Zinc prices heaved to multi-month highs in key markets despite a sharp correction seen in other base metals in the complex. Prices surged to a nine-month high in the key London Metal Exchange (LME) platform while in MCX it is convincingly placed above the psychological resistance of Rs 200 a kg. Performance in Shanghai Futures Exchange was also not different. Worries over tight supply and hopes of resumption of US-China trade talks broadly supported the sentiments.
Zinc was one of the worst performing non-ferrous base metals in LME last year, shedding more than 25 percent. Trade tensions between US and China, fears of supply glut and a strong dollar weighed down the trend. However, since the beginning of the year, prices recovered most of its previous year’s losses gaining more than 18 percent so far.
Declining global inventories are raising concerns over supply shortage of the metal in the near future. Stocks in the LME warehouses recently plummeted to its lowest level since 2007. Due to seasonal accumulation Chinese ShFE warehouse inventories are currently placed at three month high, but the overall inventories are still at multi year lows. As per seasonal pattern base metals demand in China is likely to pick up during the second quarter onwards and it usually reflects in warehouse stocks.
China is the world’s largest zinc producer. Additionally, the country is the top consumer, accounting for about half of the global consumption. The ongoing trade war with US has adversely affected the Chinese manufacturing sector and apparently the demand for base metals. The latest data shows that Chinese industrial firms posted its worst slump in profits since late 2011 indicating the trade war with US has adversely impacted their economy.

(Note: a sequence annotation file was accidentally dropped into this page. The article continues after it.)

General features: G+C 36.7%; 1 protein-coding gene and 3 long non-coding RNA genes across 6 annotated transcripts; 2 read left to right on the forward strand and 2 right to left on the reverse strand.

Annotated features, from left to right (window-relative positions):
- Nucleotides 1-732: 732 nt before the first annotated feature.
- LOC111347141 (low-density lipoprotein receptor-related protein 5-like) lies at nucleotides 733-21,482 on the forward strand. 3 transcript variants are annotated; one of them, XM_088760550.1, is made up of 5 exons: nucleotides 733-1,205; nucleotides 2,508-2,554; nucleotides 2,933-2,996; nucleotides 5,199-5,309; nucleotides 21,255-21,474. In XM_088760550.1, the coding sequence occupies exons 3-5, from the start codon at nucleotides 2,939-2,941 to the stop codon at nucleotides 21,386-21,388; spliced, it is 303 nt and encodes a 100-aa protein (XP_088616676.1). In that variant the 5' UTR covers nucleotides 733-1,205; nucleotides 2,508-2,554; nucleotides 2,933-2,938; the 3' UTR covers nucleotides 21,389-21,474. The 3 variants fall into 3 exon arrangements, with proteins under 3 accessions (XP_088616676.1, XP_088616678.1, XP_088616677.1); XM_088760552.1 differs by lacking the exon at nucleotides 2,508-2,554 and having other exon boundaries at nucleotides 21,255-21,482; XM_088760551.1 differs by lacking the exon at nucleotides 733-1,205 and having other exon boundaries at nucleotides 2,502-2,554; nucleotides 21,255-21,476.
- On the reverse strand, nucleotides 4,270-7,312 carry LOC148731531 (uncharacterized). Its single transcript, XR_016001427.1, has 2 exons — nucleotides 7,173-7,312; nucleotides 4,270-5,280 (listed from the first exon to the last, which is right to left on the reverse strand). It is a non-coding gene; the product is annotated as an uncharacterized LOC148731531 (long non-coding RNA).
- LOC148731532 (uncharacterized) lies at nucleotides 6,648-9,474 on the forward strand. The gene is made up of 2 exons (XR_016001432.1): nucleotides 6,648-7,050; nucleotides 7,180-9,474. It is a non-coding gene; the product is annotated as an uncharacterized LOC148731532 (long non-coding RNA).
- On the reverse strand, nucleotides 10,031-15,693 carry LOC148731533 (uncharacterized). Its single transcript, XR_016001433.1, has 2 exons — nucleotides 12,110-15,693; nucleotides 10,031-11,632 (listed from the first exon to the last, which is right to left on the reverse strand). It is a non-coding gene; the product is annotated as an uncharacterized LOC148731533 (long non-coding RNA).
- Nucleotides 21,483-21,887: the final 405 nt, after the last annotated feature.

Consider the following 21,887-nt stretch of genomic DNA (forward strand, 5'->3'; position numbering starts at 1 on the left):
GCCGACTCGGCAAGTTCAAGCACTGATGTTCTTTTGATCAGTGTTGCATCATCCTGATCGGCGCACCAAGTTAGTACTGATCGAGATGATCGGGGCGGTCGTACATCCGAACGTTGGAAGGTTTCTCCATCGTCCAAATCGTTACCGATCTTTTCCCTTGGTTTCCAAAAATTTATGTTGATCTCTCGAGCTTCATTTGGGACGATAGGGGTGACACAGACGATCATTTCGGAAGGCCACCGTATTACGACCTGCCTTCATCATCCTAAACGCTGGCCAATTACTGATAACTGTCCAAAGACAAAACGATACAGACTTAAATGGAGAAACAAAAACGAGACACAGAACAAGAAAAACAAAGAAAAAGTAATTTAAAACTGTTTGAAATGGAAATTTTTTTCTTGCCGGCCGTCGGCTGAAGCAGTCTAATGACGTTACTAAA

However, amid slow industrial growth, there is widespread optimism about economic stimulus measures from China that could boost demand for base metals and support prices later. Recently Chinese officials promised broad policy changes to prevent economic slowdown and boost growth. There are also expectations that the seasonal demand for zinc is poised to increase soon. Usually the key consumption season starts at the end of the stock accumulation period and the Chinese New Year.
China’s demand for zinc is primarily from strong property sale and government’s push for more infra projects. The metal is largely used for galvanizing steel, hence, about 50 percent of global demand is from the construction industry. Transportation, infra, industrial machinery and consumer products are the other areas of demand for the metal.
Looking ahead, the progress of trade talks, warehouse inventory levels and global economic outlook are likely to influence the metal’s price. A positive deal on trade talks would prompt traders to bet on base metals again. Along with LME stocks, if Chinese ShFE stocks too starts depleting, it may further buoy the near-term positive outlook of the commodity.
On the price front, in LME, the ongoing positive bias is likely to continue as long as prices stay above the stiff support of $2590 a tonne. And if prices move above $3000 a tonne, it would trigger the next wave of bullish sentiments in the counter. In MCX, an initial dip cannot be ruled out due to a strengthening rupee but it is likely to consolidate and edge higher later.
Posted on 08 April 2019
The article first appeared in Moneycontrol.com